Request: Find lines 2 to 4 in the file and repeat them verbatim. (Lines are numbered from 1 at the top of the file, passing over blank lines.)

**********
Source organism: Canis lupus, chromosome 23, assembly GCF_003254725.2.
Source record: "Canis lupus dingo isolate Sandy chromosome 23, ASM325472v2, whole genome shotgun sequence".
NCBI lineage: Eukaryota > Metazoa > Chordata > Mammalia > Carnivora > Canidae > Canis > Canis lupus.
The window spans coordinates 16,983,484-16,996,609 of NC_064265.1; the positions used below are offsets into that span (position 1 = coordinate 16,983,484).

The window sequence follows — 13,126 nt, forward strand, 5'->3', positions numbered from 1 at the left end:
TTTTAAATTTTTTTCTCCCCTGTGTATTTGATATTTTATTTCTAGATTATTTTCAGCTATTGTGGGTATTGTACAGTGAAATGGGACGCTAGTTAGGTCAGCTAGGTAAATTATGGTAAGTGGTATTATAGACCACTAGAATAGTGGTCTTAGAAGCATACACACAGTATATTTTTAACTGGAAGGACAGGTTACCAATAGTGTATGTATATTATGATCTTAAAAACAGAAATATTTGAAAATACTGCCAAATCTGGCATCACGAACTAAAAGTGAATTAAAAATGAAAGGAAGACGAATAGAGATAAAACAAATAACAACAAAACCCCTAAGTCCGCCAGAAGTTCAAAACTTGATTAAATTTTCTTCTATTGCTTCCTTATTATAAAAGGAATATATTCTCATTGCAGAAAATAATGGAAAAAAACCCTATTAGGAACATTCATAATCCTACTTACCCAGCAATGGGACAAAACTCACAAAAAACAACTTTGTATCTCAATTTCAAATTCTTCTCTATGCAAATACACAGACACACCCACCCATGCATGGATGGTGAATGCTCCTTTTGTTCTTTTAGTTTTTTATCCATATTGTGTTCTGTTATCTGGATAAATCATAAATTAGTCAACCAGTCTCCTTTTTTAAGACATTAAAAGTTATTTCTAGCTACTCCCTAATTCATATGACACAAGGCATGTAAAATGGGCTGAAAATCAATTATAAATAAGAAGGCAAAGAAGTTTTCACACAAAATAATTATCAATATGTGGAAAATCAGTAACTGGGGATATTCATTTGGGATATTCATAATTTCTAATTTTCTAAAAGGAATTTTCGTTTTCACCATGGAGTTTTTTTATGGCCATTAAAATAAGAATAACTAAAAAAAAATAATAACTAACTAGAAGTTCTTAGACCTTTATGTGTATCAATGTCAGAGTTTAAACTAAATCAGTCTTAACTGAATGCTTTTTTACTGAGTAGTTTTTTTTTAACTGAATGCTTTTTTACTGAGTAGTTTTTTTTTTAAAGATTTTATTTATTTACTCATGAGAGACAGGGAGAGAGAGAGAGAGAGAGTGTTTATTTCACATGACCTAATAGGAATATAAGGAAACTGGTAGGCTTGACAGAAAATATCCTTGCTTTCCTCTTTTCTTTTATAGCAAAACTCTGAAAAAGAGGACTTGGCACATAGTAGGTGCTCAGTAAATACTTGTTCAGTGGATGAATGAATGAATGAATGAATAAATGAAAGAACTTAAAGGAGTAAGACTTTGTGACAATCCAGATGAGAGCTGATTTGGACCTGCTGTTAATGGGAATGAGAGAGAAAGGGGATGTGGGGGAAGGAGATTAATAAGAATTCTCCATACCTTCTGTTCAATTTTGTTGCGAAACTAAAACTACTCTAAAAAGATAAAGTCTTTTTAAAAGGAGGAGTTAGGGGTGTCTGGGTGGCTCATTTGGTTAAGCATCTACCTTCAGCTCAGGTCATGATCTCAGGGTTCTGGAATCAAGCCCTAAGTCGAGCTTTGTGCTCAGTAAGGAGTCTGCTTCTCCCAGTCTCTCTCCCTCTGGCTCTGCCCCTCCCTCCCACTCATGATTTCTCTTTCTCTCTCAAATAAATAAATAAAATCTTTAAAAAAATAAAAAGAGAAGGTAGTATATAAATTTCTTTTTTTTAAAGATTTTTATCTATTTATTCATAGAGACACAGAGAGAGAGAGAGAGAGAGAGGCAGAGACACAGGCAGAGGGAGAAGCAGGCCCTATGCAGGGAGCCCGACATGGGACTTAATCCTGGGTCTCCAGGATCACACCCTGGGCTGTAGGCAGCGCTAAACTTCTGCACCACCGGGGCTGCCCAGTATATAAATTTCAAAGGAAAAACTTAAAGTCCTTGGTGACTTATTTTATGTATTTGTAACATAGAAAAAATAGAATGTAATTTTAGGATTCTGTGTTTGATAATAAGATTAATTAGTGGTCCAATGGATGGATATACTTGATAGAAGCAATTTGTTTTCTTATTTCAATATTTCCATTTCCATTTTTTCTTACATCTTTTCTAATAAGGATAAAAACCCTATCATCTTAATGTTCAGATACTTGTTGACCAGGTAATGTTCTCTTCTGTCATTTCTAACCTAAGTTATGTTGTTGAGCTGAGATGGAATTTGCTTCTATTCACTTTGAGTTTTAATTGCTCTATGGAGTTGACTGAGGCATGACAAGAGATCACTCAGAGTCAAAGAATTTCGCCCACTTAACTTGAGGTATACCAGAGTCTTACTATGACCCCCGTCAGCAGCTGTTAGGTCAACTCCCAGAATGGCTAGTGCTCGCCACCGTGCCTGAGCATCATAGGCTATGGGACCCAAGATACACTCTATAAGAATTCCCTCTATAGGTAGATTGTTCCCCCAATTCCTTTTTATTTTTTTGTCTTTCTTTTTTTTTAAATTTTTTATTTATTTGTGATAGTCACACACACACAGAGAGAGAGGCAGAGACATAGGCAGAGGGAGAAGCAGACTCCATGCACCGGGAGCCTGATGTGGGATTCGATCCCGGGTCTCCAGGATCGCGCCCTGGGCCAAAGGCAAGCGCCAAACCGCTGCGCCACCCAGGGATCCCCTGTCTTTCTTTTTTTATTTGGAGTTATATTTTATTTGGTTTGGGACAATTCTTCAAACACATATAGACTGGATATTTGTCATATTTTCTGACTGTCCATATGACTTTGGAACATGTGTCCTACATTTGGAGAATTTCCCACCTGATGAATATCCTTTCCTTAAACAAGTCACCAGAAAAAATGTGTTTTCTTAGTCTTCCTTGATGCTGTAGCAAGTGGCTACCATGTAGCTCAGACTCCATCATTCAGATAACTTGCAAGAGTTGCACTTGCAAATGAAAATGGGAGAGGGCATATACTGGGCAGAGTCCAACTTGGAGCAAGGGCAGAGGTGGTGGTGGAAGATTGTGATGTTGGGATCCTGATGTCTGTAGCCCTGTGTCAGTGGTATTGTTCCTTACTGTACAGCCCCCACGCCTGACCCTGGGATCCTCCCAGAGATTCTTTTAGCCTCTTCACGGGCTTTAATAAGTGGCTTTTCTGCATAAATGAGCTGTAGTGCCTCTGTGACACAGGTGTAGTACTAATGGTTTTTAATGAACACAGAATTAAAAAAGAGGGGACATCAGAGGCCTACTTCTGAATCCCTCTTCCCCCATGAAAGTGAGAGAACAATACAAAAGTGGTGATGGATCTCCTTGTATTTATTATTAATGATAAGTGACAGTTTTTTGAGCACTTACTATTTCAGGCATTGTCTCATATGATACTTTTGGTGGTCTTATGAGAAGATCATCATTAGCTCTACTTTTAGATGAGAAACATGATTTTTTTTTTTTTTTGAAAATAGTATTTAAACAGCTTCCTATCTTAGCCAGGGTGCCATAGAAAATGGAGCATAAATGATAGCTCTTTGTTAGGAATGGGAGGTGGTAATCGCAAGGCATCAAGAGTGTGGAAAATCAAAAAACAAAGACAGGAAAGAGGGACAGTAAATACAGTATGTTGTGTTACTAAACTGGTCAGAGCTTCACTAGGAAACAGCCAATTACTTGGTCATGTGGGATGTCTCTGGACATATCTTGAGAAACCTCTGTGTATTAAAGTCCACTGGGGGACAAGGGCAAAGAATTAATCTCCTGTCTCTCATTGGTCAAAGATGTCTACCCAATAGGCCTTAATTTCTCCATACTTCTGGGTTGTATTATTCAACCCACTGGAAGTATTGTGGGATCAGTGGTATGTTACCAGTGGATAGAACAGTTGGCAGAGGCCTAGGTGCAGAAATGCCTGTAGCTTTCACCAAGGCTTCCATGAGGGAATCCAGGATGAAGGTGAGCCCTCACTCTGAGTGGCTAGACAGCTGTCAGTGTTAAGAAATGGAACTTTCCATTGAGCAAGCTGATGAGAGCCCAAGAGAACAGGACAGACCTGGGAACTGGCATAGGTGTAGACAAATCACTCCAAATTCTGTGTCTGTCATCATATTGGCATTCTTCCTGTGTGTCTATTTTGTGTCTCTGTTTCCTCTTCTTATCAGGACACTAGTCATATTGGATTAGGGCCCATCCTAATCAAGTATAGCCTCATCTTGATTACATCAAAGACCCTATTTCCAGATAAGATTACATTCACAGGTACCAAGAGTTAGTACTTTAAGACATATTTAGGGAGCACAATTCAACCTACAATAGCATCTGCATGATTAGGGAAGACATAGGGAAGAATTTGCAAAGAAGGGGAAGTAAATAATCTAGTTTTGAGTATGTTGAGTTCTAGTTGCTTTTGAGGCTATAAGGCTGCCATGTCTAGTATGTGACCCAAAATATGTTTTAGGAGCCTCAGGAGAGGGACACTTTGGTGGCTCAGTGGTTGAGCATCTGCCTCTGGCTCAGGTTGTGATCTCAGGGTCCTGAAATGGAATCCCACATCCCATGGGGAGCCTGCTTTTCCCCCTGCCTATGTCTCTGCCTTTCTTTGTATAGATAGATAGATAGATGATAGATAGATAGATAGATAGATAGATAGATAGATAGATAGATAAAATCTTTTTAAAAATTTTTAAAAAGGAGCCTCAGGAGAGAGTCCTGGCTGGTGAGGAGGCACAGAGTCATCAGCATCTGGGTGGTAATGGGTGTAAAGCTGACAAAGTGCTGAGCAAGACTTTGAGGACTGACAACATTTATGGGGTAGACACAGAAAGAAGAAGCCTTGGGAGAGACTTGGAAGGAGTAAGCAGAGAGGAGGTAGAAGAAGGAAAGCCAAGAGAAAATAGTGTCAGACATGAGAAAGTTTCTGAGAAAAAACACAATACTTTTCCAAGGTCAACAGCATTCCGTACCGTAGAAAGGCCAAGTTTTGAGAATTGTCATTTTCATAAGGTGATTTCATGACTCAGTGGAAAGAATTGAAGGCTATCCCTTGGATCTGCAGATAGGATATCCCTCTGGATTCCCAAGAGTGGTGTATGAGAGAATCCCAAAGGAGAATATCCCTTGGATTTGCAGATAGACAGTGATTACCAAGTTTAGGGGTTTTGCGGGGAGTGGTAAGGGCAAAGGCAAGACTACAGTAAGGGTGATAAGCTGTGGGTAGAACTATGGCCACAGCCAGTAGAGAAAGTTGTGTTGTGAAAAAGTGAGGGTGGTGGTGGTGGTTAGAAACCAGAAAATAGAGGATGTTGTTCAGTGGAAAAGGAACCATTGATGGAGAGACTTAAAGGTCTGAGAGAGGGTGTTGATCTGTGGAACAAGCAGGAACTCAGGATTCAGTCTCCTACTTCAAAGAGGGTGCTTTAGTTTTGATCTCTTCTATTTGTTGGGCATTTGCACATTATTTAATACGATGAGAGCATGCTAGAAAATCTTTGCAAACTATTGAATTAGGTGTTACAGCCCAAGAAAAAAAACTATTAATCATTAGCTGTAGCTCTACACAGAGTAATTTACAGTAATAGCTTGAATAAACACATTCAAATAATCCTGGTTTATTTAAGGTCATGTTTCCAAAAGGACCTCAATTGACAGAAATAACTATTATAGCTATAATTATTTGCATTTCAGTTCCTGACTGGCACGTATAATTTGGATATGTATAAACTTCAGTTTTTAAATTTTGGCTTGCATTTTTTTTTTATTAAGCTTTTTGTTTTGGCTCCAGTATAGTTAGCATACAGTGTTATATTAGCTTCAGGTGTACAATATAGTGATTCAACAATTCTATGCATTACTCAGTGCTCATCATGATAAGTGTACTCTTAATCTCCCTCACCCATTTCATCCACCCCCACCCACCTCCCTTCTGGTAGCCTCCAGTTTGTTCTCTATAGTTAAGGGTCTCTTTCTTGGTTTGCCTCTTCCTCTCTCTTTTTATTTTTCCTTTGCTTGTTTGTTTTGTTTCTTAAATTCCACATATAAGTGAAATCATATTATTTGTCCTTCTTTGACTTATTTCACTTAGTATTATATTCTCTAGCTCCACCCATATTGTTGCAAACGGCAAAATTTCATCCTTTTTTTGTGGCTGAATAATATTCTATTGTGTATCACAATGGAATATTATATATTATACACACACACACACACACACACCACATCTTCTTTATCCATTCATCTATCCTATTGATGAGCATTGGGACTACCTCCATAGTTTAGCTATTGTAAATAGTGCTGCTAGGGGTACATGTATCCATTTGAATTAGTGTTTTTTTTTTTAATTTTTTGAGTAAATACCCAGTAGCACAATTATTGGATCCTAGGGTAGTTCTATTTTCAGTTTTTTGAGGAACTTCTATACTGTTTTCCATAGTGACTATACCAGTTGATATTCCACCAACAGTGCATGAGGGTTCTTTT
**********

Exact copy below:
Source record: "Canis lupus dingo isolate Sandy chromosome 23, ASM325472v2, whole genome shotgun sequence".
NCBI lineage: Eukaryota > Metazoa > Chordata > Mammalia > Carnivora > Canidae > Canis > Canis lupus.
The window spans coordinates 16,983,484-16,996,609 of NC_064265.1; the positions used below are offsets into that span (position 1 = coordinate 16,983,484).